Texans on social media have kept warm by burning the fuel of white-hot rage.
Here are more than two dozen Texas restaurants that we’re excited to try in 2021.
In the heart of hard desert country, this welcome refuge features hiking, breathtaking vistas, and proximity to must-visit West Texas attractions.
The latest from Daniel Vaughn, exclusively for club members: where to eat near Lake Texoma, holiday recipes, and more.
The mayor set his sights a little lower in his latest ill-advised social media post.
We asked Texans to share what works for them.
Plus: the cult classic ‘Veronica Mars,’ Selena Gomez's new single, and a plant-based burger joint.
Plus: online classes at Austin Bat Cave, embroidery patterns from a Bryan designer, and the best Texas-themed Instagram accounts.
The city’s resourceful artists are connecting with audiences everywhere but on stage.
Messina Hof Winery in Bryan, Texas, was named the Top Texas Winery at the Houston Livestock Show and Rodeo™ 2021 Rodeo Uncorked! International Wine Competition held Nov. 13-15 at NRG Center in Houston.
Ellie, who lives with autism, has struggled with the loss of routine wrought by the pandemic. But her enthusiasm has buoyed both of us.
Plus, Kacey Musgraves heads to Sesame Street, Jessica Simpson’s life becomes (another) TV show, and the year in McConaughey drawls to a close.
Plus: the pleasures of pickling, a feminist take on the Mexican Revolution, and a Georgetown jeweler.
They know what you did this summer.
When my Austin lessons went virtual, I discovered the joy—and distraction—in thinking about unfamiliar pronunciation, irregular verbs, and past tenses in these challenging times.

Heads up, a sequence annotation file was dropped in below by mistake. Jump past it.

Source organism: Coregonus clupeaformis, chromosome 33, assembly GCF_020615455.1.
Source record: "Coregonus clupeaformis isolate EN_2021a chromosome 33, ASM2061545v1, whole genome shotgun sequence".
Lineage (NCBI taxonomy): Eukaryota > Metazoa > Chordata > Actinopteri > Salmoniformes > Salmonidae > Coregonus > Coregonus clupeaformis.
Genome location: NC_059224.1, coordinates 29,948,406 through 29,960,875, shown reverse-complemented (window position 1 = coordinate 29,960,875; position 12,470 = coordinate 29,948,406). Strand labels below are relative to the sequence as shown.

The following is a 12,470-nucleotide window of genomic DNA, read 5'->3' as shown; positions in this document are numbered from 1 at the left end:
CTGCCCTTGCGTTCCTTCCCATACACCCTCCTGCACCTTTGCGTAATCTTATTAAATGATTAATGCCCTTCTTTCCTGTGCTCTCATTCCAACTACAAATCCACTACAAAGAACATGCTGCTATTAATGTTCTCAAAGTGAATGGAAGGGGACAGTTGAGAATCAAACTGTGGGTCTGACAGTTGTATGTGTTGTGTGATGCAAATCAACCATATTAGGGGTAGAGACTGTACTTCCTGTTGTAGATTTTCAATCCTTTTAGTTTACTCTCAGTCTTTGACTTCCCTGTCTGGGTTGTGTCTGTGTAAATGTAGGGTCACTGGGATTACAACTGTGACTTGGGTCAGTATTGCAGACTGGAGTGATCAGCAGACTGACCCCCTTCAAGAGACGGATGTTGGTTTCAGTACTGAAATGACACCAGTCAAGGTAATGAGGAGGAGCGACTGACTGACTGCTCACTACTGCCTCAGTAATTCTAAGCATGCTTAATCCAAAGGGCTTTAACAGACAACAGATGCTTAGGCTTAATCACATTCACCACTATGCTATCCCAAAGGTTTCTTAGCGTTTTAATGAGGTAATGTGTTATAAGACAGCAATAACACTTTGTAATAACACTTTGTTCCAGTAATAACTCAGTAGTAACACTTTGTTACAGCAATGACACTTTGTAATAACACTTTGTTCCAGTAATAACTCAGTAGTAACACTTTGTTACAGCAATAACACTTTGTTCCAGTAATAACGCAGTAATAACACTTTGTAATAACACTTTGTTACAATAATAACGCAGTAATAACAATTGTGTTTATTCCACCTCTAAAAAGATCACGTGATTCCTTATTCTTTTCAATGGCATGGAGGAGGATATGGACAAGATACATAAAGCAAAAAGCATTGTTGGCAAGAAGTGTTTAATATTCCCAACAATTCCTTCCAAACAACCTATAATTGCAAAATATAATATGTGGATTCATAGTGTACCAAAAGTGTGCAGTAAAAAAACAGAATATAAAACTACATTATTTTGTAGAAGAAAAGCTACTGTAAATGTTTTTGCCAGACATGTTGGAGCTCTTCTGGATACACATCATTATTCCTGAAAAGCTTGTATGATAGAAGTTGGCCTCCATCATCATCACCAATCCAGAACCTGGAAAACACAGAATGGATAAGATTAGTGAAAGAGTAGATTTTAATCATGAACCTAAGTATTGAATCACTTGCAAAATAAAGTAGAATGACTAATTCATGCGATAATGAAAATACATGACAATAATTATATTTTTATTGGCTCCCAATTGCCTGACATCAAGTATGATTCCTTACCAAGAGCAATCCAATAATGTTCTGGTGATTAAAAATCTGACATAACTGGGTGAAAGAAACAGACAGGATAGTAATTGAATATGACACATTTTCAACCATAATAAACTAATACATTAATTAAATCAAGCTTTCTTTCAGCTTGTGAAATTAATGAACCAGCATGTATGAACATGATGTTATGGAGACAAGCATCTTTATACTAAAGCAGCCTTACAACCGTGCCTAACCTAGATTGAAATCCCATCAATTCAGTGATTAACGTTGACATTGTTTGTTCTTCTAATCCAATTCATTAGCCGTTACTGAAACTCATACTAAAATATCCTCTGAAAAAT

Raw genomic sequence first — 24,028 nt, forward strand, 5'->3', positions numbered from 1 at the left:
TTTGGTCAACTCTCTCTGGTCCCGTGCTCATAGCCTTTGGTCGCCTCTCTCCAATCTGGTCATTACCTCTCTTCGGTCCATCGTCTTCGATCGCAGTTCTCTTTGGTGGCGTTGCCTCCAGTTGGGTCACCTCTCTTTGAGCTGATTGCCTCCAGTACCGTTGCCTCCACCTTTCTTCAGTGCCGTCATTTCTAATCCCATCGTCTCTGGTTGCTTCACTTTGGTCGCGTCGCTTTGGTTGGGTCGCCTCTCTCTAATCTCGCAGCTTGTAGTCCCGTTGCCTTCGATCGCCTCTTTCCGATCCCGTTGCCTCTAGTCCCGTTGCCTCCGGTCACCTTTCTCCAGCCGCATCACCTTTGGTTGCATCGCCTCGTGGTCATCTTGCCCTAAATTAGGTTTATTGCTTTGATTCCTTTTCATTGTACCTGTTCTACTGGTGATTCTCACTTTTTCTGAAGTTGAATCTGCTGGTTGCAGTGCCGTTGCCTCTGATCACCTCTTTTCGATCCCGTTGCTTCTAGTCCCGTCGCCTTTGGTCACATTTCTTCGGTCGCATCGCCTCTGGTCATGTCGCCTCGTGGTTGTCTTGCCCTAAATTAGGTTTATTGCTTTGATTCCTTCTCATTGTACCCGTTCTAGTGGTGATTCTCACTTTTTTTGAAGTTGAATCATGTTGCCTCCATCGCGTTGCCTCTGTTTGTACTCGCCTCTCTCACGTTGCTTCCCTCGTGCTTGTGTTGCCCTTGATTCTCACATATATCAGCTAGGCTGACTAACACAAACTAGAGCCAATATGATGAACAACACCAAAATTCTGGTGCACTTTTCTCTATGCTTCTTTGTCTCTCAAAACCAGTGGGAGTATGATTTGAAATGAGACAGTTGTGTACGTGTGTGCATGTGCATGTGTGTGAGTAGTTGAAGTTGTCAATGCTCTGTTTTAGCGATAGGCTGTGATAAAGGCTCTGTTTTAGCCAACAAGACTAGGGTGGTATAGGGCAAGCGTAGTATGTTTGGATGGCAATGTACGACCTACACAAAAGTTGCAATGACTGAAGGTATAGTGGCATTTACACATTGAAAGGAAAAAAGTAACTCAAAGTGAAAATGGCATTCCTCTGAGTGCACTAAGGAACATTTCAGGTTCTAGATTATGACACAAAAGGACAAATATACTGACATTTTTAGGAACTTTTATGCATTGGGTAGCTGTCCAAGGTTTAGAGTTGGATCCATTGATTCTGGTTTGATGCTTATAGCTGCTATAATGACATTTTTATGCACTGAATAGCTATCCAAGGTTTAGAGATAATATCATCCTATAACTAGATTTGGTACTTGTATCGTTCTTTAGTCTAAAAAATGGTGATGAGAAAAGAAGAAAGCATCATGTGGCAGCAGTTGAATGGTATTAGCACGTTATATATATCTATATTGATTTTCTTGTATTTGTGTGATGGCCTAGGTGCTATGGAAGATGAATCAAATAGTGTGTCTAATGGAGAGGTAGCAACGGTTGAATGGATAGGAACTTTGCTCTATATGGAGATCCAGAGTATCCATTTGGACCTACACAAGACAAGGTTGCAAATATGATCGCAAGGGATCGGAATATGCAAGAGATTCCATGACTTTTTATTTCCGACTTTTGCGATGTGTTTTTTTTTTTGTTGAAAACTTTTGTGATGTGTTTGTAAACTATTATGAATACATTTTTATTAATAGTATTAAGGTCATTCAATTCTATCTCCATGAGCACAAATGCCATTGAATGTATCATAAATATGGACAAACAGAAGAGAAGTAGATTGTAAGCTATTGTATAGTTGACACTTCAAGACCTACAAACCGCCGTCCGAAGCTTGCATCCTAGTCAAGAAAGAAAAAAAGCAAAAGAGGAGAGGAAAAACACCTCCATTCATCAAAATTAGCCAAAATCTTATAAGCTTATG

Plus, a trip to the garden store and a cozy Christmas album from Austin musician Molly Burch.
The Christmas classic is the ballet world’s biggest annual event (and a major moneymaker), so dancers and administrators have gotten creative.
Every other retailer has made this holiday season’s hottest item an online exclusive during the pandemic—except the Grapevine-based chain.
Let people have some joy for once in their lives.
Expect marijuana, college football, and compromise to play central roles.
In Loving County, residents still feel the specter of the pandemic.
Eight miles from the nearest town, our ranch felt like a sanctuary. Until it didn’t.
Plus, fifty thousand purple martins descended on a parking lot in McAllen.
An exclusive excerpt from Jessica Goudeau’s ‘After the Last Border: Two Families and the Story of Refuge in America.'
The Austin-based performance artist turned aerobics instructor has amassed a dedicated following for her glorious blur of playful workouts, queer community, and creative activism.
The bars might still be closed, but Bulleit’s Frontier Fund is helping to keep bartenders pouring. In Bulleit’s #BulleitBarSkills content series, bartenders across the country share unique cocktail recipes and core skills to make perfect bourbon cocktails at home.